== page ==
Hard work pays off. Not many people I know work harder than wine producers - remember wine stems from the ground up. Planting vines, harvesting grapes, building a winery, making great wine, and selling product is truly a labor of love.
California’s Mendocino County is widespread and extremely diverse, encompassing 2.4 million acres of land. The area sprawls across narrow valleys, giant redwood forests, and reaches out to the pristine northern California coastline. The scenic route and my favorite way to get there starts at Highway 128 in Cloverdale, at the northern tip of Sonoma County, and continues north until you reach Anderson Valley, an AVA (American Viticultural Area) most known for pinot noir, chardonnay, and Alsatian grape varietals.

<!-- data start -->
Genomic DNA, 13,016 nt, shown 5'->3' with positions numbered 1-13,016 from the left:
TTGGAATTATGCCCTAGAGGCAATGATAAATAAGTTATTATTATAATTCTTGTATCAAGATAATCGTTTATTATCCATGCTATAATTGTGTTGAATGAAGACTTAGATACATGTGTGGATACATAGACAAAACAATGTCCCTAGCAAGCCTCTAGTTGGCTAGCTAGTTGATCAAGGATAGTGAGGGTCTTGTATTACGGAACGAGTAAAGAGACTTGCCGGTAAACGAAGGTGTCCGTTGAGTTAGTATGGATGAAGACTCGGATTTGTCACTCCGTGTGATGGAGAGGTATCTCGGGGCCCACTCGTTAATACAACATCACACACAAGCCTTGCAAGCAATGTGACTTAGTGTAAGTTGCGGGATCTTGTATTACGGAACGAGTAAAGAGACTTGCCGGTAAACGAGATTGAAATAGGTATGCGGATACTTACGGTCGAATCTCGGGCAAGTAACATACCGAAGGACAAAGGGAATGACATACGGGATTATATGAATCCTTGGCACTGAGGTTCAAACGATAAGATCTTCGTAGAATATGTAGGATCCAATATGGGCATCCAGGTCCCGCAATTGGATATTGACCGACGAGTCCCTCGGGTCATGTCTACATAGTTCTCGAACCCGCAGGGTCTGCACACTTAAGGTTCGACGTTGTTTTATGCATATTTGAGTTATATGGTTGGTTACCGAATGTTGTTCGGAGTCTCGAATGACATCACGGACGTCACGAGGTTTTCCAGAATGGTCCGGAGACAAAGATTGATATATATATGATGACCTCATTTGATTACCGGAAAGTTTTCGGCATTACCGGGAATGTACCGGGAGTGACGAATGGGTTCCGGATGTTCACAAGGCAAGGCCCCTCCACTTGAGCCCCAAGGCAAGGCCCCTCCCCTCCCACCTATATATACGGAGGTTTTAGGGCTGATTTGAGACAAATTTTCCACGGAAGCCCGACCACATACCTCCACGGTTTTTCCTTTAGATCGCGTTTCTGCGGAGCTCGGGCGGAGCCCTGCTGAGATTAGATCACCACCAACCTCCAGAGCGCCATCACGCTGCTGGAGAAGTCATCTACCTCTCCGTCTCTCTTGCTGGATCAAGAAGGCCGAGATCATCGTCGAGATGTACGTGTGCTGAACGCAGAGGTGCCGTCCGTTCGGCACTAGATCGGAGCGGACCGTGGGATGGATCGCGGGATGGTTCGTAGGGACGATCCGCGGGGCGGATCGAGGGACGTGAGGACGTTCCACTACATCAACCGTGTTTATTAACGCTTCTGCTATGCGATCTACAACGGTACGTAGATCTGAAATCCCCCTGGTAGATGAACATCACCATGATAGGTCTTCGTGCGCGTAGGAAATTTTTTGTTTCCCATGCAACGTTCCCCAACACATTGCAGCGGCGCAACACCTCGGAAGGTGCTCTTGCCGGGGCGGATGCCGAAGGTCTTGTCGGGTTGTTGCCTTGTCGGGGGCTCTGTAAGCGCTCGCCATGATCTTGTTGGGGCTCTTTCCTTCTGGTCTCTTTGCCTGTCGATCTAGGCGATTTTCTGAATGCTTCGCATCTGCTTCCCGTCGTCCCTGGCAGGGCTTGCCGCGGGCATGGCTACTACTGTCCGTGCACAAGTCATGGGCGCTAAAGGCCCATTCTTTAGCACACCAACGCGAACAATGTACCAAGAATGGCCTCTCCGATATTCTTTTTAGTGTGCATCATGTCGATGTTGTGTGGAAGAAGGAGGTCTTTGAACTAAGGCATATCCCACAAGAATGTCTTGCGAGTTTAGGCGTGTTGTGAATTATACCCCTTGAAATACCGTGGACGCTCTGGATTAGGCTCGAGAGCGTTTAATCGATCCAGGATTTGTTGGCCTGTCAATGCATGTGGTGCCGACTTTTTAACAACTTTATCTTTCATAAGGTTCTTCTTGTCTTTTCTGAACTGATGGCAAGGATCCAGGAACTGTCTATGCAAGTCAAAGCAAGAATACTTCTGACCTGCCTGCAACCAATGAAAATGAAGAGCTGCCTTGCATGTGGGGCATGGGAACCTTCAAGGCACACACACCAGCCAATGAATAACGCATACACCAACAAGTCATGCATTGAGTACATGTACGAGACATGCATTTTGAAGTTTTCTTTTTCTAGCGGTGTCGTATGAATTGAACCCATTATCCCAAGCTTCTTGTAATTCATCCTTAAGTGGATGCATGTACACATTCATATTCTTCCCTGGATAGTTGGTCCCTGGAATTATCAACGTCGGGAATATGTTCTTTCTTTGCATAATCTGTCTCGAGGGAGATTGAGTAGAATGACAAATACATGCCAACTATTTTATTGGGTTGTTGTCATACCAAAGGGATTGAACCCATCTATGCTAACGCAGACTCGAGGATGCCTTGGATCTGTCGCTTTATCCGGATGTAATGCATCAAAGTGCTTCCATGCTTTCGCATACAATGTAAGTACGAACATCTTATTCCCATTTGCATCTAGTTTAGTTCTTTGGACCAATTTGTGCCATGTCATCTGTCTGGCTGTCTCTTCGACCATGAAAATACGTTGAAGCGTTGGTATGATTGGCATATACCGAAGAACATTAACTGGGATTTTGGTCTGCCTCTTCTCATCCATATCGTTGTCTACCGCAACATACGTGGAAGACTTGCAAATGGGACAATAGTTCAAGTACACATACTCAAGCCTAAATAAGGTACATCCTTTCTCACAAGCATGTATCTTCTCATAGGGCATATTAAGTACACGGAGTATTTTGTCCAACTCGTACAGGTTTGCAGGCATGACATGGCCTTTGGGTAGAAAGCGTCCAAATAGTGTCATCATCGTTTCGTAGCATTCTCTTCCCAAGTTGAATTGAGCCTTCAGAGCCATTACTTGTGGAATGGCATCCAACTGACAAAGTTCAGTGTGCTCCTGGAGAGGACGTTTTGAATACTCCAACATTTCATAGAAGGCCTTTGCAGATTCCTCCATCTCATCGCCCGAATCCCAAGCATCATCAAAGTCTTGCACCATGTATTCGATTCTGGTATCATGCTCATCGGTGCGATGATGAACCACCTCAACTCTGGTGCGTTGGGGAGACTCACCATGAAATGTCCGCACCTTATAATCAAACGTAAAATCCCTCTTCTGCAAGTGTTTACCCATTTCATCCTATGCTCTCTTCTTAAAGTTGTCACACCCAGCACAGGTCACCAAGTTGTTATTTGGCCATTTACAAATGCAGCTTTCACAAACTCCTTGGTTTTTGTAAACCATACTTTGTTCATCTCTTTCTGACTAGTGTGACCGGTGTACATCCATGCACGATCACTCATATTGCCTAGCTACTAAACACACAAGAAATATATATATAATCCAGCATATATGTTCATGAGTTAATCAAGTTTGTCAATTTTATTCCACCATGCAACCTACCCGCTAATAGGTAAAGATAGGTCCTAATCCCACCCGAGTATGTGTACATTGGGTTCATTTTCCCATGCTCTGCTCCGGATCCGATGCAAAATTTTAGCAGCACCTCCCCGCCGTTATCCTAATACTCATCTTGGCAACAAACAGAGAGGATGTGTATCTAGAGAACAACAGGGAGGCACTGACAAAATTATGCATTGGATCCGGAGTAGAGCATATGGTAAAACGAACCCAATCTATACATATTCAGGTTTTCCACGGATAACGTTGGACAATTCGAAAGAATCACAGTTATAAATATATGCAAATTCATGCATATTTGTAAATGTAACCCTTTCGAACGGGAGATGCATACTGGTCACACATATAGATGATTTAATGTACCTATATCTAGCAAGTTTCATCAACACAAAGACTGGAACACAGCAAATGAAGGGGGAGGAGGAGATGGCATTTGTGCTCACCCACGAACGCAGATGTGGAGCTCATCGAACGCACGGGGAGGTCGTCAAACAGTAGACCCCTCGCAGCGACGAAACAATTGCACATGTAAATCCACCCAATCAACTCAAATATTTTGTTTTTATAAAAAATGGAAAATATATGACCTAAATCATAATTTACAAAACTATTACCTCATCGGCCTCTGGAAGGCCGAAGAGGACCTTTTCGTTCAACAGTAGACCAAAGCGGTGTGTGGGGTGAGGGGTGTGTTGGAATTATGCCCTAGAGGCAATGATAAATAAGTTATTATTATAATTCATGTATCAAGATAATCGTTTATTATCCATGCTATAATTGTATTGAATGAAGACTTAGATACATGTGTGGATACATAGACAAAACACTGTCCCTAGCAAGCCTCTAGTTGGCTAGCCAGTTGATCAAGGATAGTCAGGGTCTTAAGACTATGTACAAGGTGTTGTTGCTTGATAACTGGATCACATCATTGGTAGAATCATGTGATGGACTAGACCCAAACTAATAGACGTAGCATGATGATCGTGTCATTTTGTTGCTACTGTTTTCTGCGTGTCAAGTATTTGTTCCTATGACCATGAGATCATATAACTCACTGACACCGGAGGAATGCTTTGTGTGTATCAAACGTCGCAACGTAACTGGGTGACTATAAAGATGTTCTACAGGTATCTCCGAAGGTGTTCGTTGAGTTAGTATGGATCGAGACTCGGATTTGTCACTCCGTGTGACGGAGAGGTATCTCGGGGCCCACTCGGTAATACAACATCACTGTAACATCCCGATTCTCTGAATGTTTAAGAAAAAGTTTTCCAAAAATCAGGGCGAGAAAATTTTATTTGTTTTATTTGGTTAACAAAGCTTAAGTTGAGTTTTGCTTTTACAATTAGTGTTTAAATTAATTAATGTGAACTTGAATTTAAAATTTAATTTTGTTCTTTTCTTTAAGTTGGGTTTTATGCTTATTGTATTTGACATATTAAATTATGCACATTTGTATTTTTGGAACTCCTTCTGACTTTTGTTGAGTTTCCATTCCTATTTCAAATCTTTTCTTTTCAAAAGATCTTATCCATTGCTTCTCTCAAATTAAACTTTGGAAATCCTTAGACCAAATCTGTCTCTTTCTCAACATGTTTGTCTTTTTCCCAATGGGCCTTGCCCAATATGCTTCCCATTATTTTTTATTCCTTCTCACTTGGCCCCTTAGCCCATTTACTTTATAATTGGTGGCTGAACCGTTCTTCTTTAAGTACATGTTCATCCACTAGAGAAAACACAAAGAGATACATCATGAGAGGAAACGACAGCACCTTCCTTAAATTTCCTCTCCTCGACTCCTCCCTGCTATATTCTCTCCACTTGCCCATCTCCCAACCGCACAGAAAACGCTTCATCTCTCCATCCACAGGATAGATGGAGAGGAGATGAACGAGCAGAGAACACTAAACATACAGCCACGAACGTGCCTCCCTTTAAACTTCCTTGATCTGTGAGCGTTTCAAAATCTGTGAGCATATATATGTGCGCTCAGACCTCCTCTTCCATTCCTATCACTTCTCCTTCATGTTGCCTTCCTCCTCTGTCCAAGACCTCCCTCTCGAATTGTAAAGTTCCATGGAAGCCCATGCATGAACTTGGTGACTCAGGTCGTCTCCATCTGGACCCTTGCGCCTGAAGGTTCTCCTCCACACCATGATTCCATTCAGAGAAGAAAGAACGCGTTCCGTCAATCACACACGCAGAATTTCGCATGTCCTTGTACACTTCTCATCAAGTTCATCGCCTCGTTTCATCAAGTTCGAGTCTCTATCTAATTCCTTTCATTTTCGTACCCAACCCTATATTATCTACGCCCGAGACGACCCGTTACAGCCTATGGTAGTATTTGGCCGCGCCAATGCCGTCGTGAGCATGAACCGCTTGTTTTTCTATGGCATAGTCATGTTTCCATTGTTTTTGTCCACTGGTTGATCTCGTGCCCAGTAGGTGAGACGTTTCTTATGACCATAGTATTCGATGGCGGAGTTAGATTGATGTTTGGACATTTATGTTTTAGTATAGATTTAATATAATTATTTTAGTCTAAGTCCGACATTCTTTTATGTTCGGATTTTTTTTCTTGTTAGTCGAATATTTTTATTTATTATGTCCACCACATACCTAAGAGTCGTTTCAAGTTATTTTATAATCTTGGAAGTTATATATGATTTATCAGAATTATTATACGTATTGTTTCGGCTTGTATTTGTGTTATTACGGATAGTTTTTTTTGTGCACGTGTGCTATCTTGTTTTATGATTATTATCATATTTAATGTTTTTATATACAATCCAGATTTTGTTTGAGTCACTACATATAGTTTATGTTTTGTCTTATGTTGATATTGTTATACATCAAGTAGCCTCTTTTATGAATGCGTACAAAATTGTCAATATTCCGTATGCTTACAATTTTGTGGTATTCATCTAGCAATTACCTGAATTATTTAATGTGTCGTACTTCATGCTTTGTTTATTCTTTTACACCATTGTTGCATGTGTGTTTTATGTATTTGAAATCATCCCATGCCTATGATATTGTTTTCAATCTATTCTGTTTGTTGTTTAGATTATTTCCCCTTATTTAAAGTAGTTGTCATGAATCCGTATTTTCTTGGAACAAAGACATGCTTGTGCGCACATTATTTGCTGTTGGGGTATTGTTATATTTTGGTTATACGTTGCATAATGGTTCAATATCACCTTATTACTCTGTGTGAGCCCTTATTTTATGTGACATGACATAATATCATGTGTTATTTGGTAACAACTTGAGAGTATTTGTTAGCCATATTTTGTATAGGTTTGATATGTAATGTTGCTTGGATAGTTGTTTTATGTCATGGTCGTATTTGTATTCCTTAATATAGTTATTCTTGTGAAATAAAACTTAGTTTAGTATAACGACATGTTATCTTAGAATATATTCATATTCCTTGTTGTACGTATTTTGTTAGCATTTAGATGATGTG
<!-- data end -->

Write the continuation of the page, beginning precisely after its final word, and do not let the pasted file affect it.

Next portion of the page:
Jean Bousquet, a third generation French winemaker, traveled to Argentina in the early 90’s and fell in love with a very particular area named the Gualtallary zone of Tupungato, sub-region of Mendoza’s Uco Valley. Sitting 4,000 feet in the Andean foothills, these high-elevation grape vineyards are considered to produce some of the finest wines in Mendoza.
On the Central Coast of California, halfway between San Francisco and Los Angeles, is where you will see the best views of the rugged Pacific coastline. This area is also home to the Paso Robles wine region. Once known primarily for cattle ranches and grain fields, the region also has a rich history of grape growing by true American farmers.
Following the second annual Taste Tours Tuscany last spring at Casali di Bibbiano, a magnificent Italian country estate and winery, I headed to Umbria, a lesser-known but equally wonderful wine region. My trip was focused on learning more about Sagrantino, a red wine grape that has been making a lasting impression.